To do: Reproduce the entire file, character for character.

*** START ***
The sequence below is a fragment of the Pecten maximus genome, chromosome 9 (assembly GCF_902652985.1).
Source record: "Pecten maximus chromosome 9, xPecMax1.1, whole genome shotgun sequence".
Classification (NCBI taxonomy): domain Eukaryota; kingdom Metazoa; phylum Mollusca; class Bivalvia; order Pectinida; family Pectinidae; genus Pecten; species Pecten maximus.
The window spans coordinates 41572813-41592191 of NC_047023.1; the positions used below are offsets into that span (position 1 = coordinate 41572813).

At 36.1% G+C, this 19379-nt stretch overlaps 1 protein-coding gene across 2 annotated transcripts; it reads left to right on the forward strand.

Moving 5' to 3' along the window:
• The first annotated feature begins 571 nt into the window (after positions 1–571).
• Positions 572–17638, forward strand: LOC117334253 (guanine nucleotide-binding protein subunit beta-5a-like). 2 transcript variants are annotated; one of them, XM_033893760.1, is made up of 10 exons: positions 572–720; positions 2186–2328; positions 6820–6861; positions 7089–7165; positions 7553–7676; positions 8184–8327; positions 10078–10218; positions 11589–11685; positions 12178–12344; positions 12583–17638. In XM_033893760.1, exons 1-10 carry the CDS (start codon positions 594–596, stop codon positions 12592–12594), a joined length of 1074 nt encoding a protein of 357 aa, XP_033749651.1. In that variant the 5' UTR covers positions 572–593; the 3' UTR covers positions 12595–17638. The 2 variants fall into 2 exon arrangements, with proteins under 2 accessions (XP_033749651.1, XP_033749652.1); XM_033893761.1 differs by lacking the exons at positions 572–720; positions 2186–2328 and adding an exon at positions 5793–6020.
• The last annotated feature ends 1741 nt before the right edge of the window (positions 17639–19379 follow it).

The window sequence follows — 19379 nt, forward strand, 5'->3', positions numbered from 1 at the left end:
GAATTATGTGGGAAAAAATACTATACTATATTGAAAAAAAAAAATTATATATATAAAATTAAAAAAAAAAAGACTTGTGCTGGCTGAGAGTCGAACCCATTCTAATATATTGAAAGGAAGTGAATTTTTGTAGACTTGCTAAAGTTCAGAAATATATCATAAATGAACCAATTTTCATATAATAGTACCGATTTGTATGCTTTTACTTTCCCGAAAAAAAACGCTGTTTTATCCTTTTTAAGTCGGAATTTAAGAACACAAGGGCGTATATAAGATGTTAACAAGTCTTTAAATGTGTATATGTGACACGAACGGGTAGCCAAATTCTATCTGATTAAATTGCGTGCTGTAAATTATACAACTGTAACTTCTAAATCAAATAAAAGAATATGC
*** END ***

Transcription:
The sequence below is a fragment of the Pecten maximus genome, chromosome 9 (assembly GCF_902652985.1).
Source record: "Pecten maximus chromosome 9, xPecMax1.1, whole genome shotgun sequence".
Classification (NCBI taxonomy): domain Eukaryota; kingdom Metazoa; phylum Mollusca; class Bivalvia; order Pectinida; family Pectinidae; genus Pecten; species Pecten maximus.
The window spans coordinates 41572813-41592191 of NC_047023.1; the positions used below are offsets into that span (position 1 = coordinate 41572813).

At 36.1% G+C, this 19379-nt stretch overlaps 1 protein-coding gene across 2 annotated transcripts; it reads left to right on the forward strand.

Moving 5' to 3' along the window:
• The first annotated feature begins 571 nt into the window (after positions 1–571).
• Positions 572–17638, forward strand: LOC117334253 (guanine nucleotide-binding protein subunit beta-5a-like). 2 transcript variants are annotated; one of them, XM_033893760.1, is made up of 10 exons: positions 572–720; positions 2186–2328; positions 6820–6861; positions 7089–7165; positions 7553–7676; positions 8184–8327; positions 10078–10218; positions 11589–11685; positions 12178–12344; positions 12583–17638. In XM_033893760.1, exons 1-10 carry the CDS (start codon positions 594–596, stop codon positions 12592–12594), a joined length of 1074 nt encoding a protein of 357 aa, XP_033749651.1. In that variant the 5' UTR covers positions 572–593; the 3' UTR covers positions 12595–17638. The 2 variants fall into 2 exon arrangements, with proteins under 2 accessions (XP_033749651.1, XP_033749652.1); XM_033893761.1 differs by lacking the exons at positions 572–720; positions 2186–2328 and adding an exon at positions 5793–6020.
• The last annotated feature ends 1741 nt before the right edge of the window (positions 17639–19379 follow it).

The window sequence follows — 19379 nt, forward strand, 5'->3', positions numbered from 1 at the left end:
GAATTATGTGGGAAAAAATACTATACTATATTGAAAAAAAAAAATTATATATATAAAATTAAAAAAAAAAAGACTTGTGCTGGCTGAGAGTCGAACCCATTCTAATATATTGAAAGGAAGTGAATTTTTGTAGACTTGCTAAAGTTCAGAAATATATCATAAATGAACCAATTTTCATATAATAGTACCGATTTGTATGCTTTTACTTTCCCGAAAAAAAACGCTGTTTTATCCTTTTTAAGTCGGAATTTAAGAACACAAGGGCGTATATAAGATGTTAACAAGTCTTTAAATGTGTATATGTGACACGAACGGGTAGCCAAATTCTATCTGATTAAATTGCGTGCTGTAAATTATACAACTGTAACTTCTAAATCAAATAAAAGAATATGC